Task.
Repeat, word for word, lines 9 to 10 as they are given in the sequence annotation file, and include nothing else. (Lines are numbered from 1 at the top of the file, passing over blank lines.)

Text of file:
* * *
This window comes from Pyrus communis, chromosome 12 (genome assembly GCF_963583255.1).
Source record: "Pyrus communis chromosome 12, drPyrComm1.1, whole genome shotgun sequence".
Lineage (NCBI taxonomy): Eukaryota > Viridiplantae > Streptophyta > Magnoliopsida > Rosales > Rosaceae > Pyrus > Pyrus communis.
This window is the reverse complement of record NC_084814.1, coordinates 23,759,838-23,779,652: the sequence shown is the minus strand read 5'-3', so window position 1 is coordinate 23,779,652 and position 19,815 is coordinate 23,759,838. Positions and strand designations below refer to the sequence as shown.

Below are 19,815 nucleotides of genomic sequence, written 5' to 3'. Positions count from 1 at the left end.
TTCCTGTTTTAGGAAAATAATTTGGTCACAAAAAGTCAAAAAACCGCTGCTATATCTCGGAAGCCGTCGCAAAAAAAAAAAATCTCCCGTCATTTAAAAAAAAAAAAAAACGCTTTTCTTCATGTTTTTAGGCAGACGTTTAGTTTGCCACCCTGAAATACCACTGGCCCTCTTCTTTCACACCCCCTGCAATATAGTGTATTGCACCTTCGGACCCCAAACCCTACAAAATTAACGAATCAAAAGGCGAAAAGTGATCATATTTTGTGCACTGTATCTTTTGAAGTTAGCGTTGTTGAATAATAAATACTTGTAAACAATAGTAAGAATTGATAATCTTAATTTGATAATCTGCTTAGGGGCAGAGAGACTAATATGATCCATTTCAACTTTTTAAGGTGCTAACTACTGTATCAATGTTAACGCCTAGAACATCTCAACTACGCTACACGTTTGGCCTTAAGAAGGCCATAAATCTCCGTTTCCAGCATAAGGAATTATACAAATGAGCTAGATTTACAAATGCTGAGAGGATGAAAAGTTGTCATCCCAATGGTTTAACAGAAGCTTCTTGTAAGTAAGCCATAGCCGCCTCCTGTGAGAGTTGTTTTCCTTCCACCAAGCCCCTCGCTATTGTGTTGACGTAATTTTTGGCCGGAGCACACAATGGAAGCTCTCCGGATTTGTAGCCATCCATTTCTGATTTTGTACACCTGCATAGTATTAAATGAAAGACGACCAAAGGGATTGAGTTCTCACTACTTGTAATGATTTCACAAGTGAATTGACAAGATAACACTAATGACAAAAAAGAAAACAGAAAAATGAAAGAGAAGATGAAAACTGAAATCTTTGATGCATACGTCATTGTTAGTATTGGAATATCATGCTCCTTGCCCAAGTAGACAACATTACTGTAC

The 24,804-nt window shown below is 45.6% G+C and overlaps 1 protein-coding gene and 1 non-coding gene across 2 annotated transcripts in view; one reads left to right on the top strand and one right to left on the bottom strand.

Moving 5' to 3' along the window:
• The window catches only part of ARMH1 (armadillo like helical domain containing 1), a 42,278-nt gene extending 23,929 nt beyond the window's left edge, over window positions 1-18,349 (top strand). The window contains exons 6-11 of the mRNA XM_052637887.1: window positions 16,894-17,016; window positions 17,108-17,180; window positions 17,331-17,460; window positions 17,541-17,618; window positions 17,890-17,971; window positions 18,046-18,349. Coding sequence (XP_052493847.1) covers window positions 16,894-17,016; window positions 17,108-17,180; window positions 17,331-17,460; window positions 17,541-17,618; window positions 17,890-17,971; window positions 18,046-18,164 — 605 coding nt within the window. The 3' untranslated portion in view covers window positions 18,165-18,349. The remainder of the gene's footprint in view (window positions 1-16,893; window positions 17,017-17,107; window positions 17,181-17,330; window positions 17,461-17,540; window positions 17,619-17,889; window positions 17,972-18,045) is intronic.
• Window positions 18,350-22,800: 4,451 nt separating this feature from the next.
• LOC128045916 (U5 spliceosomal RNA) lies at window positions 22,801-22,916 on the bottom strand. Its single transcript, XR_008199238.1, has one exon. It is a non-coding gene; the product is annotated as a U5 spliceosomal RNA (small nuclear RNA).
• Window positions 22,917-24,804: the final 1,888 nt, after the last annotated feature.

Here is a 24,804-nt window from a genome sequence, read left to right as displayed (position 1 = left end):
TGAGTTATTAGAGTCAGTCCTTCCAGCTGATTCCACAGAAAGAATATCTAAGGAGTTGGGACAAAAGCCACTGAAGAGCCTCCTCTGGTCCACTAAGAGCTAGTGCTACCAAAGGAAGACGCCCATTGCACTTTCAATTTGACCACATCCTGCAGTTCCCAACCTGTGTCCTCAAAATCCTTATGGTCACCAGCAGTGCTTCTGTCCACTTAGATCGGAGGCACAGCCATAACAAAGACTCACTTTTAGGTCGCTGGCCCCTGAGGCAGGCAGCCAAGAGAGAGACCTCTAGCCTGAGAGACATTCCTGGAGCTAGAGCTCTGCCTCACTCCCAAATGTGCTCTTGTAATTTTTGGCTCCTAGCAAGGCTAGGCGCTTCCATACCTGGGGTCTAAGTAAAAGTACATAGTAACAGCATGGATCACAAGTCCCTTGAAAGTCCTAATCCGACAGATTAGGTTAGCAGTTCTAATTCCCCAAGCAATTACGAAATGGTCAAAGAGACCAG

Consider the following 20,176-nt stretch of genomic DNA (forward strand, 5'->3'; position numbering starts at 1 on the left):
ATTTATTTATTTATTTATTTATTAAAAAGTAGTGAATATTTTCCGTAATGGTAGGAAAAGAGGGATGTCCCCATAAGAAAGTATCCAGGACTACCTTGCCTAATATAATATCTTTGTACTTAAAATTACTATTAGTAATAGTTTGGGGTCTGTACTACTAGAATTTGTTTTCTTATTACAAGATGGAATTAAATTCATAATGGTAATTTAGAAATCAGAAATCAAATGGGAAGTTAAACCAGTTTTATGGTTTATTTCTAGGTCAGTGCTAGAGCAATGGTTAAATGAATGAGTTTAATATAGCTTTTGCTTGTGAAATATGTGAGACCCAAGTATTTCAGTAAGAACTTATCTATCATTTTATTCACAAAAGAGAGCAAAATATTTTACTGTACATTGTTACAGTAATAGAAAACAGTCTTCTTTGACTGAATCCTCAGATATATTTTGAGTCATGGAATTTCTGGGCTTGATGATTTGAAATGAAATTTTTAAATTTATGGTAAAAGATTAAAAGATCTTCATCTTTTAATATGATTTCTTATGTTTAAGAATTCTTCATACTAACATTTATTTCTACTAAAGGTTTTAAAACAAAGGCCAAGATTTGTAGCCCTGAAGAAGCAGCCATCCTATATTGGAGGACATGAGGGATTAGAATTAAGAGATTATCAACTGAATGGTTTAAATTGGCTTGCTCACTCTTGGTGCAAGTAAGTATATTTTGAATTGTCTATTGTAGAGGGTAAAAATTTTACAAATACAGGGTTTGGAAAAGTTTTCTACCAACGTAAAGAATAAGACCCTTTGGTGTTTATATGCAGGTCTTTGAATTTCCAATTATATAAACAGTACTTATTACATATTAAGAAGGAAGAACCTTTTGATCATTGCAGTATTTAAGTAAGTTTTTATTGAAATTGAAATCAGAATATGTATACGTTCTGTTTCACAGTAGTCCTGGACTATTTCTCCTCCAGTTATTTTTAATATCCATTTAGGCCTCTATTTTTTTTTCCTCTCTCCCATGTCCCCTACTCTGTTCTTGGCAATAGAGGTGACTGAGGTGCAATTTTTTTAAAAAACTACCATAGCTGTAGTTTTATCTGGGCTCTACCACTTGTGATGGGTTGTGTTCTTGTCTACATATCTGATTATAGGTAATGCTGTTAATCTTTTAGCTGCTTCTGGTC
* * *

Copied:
• The window catches only part of ARMH1 (armadillo like helical domain containing 1), a 42,278-nt gene extending 23,929 nt beyond the window's left edge, over window positions 1-18,349 (top strand). The window contains exons 6-11 of the mRNA XM_052637887.1: window positions 16,894-17,016; window positions 17,108-17,180; window positions 17,331-17,460; window positions 17,541-17,618; window positions 17,890-17,971; window positions 18,046-18,349. Coding sequence (XP_052493847.1) covers window positions 16,894-17,016; window positions 17,108-17,180; window positions 17,331-17,460; window positions 17,541-17,618; window positions 17,890-17,971; window positions 18,046-18,164 — 605 coding nt within the window. The 3' untranslated portion in view covers window positions 18,165-18,349. The remainder of the gene's footprint in view (window positions 1-16,893; window positions 17,017-17,107; window positions 17,181-17,330; window positions 17,461-17,540; window positions 17,619-17,889; window positions 17,972-18,045) is intronic.
• Window positions 18,350-22,800: 4,451 nt separating this feature from the next.